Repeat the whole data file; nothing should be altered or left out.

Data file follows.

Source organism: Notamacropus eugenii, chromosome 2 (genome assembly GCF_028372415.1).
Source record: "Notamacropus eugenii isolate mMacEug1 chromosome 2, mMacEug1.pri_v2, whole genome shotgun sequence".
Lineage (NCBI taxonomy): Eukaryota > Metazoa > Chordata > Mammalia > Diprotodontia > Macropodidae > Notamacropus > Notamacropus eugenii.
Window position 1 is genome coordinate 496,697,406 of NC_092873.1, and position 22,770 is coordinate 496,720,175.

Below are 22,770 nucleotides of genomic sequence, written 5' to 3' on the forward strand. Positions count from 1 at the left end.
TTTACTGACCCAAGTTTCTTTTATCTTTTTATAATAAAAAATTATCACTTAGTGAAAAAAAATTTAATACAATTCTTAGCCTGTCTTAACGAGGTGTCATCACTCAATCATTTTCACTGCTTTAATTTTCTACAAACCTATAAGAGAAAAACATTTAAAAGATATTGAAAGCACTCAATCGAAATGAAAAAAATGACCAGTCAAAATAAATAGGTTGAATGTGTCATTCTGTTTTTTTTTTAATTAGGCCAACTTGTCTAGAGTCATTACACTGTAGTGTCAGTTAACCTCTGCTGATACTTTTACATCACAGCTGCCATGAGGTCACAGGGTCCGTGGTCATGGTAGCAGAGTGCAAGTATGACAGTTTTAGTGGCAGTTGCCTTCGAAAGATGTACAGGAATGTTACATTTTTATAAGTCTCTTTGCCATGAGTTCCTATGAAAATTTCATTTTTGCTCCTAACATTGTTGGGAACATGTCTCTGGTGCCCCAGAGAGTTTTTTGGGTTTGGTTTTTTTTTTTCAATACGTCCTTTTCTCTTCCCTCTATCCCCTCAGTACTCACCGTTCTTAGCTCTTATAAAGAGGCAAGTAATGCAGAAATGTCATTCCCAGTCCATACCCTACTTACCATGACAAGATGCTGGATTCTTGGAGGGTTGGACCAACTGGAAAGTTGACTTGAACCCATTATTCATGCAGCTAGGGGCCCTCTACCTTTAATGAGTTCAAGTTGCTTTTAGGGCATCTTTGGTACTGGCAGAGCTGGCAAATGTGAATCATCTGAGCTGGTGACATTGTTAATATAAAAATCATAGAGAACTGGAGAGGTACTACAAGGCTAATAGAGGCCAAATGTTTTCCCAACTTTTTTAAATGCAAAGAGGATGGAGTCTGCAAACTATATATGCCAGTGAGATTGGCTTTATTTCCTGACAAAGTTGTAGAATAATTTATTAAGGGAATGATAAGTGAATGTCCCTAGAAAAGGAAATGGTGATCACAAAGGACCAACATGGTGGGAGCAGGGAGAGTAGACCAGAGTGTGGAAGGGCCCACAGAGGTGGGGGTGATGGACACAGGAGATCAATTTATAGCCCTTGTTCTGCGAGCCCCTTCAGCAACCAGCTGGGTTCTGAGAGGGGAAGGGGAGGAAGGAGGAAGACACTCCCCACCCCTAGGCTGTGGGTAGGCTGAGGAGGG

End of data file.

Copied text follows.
Source organism: Notamacropus eugenii, chromosome 2 (genome assembly GCF_028372415.1).
Source record: "Notamacropus eugenii isolate mMacEug1 chromosome 2, mMacEug1.pri_v2, whole genome shotgun sequence".
Lineage (NCBI taxonomy): Eukaryota > Metazoa > Chordata > Mammalia > Diprotodontia > Macropodidae > Notamacropus > Notamacropus eugenii.
Window position 1 is genome coordinate 496,697,406 of NC_092873.1, and position 22,770 is coordinate 496,720,175.

Below are 22,770 nucleotides of genomic sequence, written 5' to 3' on the forward strand. Positions count from 1 at the left end.
TTTACTGACCCAAGTTTCTTTTATCTTTTTATAATAAAAAATTATCACTTAGTGAAAAAAAATTTAATACAATTCTTAGCCTGTCTTAACGAGGTGTCATCACTCAATCATTTTCACTGCTTTAATTTTCTACAAACCTATAAGAGAAAAACATTTAAAAGATATTGAAAGCACTCAATCGAAATGAAAAAAATGACCAGTCAAAATAAATAGGTTGAATGTGTCATTCTGTTTTTTTTTTAATTAGGCCAACTTGTCTAGAGTCATTACACTGTAGTGTCAGTTAACCTCTGCTGATACTTTTACATCACAGCTGCCATGAGGTCACAGGGTCCGTGGTCATGGTAGCAGAGTGCAAGTATGACAGTTTTAGTGGCAGTTGCCTTCGAAAGATGTACAGGAATGTTACATTTTTATAAGTCTCTTTGCCATGAGTTCCTATGAAAATTTCATTTTTGCTCCTAACATTGTTGGGAACATGTCTCTGGTGCCCCAGAGAGTTTTTTGGGTTTGGTTTTTTTTTTTCAATACGTCCTTTTCTCTTCCCTCTATCCCCTCAGTACTCACCGTTCTTAGCTCTTATAAAGAGGCAAGTAATGCAGAAATGTCATTCCCAGTCCATACCCTACTTACCATGACAAGATGCTGGATTCTTGGAGGGTTGGACCAACTGGAAAGTTGACTTGAACCCATTATTCATGCAGCTAGGGGCCCTCTACCTTTAATGAGTTCAAGTTGCTTTTAGGGCATCTTTGGTACTGGCAGAGCTGGCAAATGTGAATCATCTGAGCTGGTGACATTGTTAATATAAAAATCATAGAGAACTGGAGAGGTACTACAAGGCTAATAGAGGCCAAATGTTTTCCCAACTTTTTTAAATGCAAAGAGGATGGAGTCTGCAAACTATATATGCCAGTGAGATTGGCTTTATTTCCTGACAAAGTTGTAGAATAATTTATTAAGGGAATGATAAGTGAATGTCCCTAGAAAAGGAAATGGTGATCACAAAGGACCAACATGGTGGGAGCAGGGAGAGTAGACCAGAGTGTGGAAGGGCCCACAGAGGTGGGGGTGATGGACACAGGAGATCAATTTATAGCCCTTGTTCTGCGAGCCCCTTCAGCAACCAGCTGGGTTCTGAGAGGGGAAGGGGAGGAAGGAGGAAGACACTCCCCACCCCTAGGCTGTGGGTAGGCTGAGGAGGG